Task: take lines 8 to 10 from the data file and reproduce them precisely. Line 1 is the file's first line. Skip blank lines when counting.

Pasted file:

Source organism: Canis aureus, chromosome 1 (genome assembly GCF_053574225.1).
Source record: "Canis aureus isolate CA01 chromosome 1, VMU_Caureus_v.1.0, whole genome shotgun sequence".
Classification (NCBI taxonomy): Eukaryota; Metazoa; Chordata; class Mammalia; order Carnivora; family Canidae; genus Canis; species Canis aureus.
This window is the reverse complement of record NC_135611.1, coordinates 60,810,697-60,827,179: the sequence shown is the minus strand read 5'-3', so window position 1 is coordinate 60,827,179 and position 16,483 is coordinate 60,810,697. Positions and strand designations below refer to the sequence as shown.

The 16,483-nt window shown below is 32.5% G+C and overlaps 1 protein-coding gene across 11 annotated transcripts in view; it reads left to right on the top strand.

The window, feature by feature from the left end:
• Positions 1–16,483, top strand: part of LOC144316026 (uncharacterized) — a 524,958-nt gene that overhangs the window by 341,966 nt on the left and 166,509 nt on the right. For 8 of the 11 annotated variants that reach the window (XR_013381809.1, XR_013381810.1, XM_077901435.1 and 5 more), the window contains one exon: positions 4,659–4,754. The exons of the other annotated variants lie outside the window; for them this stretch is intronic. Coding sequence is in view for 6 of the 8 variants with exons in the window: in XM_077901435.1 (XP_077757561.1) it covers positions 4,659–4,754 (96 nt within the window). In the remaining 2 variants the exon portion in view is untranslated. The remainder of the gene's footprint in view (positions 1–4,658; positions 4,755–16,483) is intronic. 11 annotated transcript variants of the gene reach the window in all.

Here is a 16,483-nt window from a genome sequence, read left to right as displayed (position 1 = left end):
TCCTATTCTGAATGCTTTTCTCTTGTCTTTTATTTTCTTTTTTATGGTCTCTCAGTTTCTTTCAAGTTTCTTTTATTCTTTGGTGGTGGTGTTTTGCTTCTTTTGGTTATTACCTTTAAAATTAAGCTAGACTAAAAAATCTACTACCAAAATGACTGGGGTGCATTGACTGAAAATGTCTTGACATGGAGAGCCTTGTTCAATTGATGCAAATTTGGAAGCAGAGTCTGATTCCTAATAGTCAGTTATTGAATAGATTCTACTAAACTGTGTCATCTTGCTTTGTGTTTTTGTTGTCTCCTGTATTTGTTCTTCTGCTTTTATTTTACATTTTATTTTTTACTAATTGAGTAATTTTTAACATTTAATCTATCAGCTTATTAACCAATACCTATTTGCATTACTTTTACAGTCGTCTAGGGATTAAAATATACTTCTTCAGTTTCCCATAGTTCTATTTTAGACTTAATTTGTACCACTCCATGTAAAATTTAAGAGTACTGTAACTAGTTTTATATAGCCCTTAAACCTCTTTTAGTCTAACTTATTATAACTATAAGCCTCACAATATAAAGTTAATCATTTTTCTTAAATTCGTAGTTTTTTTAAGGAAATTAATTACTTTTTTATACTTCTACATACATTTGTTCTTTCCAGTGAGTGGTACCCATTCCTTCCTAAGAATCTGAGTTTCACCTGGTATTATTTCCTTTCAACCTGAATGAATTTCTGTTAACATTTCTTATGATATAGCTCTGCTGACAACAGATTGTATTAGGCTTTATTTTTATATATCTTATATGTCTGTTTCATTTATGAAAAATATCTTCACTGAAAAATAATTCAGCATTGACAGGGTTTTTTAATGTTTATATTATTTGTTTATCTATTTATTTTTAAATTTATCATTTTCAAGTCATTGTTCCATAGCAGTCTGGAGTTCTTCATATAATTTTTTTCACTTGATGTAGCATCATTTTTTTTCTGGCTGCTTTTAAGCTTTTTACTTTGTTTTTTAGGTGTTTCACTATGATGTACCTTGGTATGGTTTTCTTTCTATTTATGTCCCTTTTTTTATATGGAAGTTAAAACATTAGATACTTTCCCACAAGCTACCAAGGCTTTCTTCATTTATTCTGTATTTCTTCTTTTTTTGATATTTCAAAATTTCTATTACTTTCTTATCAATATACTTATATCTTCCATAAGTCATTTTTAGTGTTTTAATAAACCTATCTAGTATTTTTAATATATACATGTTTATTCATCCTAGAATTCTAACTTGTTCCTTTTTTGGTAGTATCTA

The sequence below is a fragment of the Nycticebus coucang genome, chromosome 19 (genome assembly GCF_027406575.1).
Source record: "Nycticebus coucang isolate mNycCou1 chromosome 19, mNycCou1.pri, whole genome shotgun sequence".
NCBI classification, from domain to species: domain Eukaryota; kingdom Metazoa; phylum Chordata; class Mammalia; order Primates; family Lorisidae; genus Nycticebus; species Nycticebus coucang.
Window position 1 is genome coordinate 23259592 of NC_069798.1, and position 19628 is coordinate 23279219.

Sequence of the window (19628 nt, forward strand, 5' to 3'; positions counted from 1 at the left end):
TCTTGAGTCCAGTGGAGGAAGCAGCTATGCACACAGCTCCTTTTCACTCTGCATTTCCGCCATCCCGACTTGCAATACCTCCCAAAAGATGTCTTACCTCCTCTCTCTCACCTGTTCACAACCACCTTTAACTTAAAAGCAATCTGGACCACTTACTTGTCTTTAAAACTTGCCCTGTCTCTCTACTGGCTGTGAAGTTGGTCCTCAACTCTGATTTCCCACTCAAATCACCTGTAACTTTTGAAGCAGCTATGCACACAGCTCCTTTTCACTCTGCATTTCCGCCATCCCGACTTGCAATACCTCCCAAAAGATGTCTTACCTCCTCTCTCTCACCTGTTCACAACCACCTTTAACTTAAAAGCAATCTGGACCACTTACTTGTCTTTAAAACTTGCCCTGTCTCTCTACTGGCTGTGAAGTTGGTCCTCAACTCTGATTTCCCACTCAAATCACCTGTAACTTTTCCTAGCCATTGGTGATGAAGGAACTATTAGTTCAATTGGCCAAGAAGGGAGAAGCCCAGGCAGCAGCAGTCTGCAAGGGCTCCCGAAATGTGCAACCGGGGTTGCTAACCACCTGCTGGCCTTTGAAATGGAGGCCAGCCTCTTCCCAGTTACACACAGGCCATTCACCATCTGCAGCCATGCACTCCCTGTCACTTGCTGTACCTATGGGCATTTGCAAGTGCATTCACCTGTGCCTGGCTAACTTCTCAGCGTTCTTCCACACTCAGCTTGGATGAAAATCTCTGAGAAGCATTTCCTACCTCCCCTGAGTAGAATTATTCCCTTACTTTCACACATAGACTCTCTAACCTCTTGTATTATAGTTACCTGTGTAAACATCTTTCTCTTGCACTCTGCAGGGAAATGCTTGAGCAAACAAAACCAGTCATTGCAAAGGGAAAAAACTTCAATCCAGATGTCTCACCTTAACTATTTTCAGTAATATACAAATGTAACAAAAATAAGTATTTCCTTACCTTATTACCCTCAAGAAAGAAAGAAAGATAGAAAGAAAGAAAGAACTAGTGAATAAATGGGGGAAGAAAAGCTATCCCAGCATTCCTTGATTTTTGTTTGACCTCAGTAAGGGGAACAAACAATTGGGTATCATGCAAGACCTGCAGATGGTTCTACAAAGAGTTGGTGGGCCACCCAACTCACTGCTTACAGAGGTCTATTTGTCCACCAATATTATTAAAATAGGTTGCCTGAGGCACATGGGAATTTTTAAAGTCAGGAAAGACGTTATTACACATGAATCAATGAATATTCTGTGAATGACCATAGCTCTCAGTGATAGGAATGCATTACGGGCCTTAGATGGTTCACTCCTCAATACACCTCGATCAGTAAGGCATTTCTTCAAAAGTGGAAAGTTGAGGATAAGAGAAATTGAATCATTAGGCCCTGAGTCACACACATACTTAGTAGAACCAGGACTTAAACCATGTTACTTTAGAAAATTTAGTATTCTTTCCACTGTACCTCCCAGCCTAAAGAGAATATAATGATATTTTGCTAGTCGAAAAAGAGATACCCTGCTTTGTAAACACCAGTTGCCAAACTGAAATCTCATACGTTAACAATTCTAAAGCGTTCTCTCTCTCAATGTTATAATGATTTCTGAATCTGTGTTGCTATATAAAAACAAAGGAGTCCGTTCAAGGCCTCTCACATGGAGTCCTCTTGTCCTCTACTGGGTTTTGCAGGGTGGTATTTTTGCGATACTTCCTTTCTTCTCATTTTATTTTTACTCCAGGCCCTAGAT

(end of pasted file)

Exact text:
Here is a 16,483-nt window from a genome sequence, read left to right as displayed (position 1 = left end):
TCCTATTCTGAATGCTTTTCTCTTGTCTTTTATTTTCTTTTTTATGGTCTCTCAGTTTCTTTCAAGTTTCTTTTATTCTTTGGTGGTGGTGTTTTGCTTCTTTTGGTTATTACCTTTAAAATTAAGCTAGACTAAAAAATCTACTACCAAAATGACTGGGGTGCATTGACTGAAAATGTCTTGACATGGAGAGCCTTGTTCAATTGATGCAAATTTGGAAGCAGAGTCTGATTCCTAATAGTCAGTTATTGAATAGATTCTACTAAACTGTGTCATCTTGCTTTGTGTTTTTGTTGTCTCCTGTATTTGTTCTTCTGCTTTTATTTTACATTTTATTTTTTACTAATTGAGTAATTTTTAACATTTAATCTATCAGCTTATTAACCAATACCTATTTGCATTACTTTTACAGTCGTCTAGGGATTAAAATATACTTCTTCAGTTTCCCATAGTTCTATTTTAGACTTAATTTGTACCACTCCATGTAAAATTTAAGAGTACTGTAACTAGTTTTATATAGCCCTTAAACCTCTTTTAGTCTAACTTATTATAACTATAAGCCTCACAATATAAAGTTAATCATTTTTCTTAAATTCGTAGTTTTTTTAAGGAAATTAATTACTTTTTTATACTTCTACATACATTTGTTCTTTCCAGTGAGTGGTACCCATTCCTTCCTAAGAATCTGAGTTTCACCTGGTATTATTTCCTTTCAACCTGAATGAATTTCTGTTAACATTTCTTATGATATAGCTCTGCTGACAACAGATTGTATTAGGCTTTATTTTTATATATCTTATATGTCTGTTTCATTTATGAAAAATATCTTCACTGAAAAATAATTCAGCATTGACAGGGTTTTTTAATGTTTATATTATTTGTTTATCTATTTATTTTTAAATTTATCATTTTCAAGTCATTGTTCCATAGCAGTCTGGAGTTCTTCATATAATTTTTTTCACTTGATGTAGCATCATTTTTTTTCTGGCTGCTTTTAAGCTTTTTACTTTGTTTTTTAGGTGTTTCACTATGATGTACCTTGGTATGGTTTTCTTTCTATTTATGTCCCTTTTTTTATATGGAAGTTAAAACATTAGATACTTTCCCACAAGCTACCAAGGCTTTCTTCATTTATTCTGTATTTCTTCTTTTTTTGATATTTCAAAATTTCTATTACTTTCTTATCAATATACTTATATCTTCCATAAGTCATTTTTAGTGTTTTAATAAACCTATCTAGTATTTTTAATATATACATGTTTATTCATCCTAGAATTCTAACTTGTTCCTTTTTTGGTAGTATCTA

The sequence below is a fragment of the Nycticebus coucang genome, chromosome 19 (genome assembly GCF_027406575.1).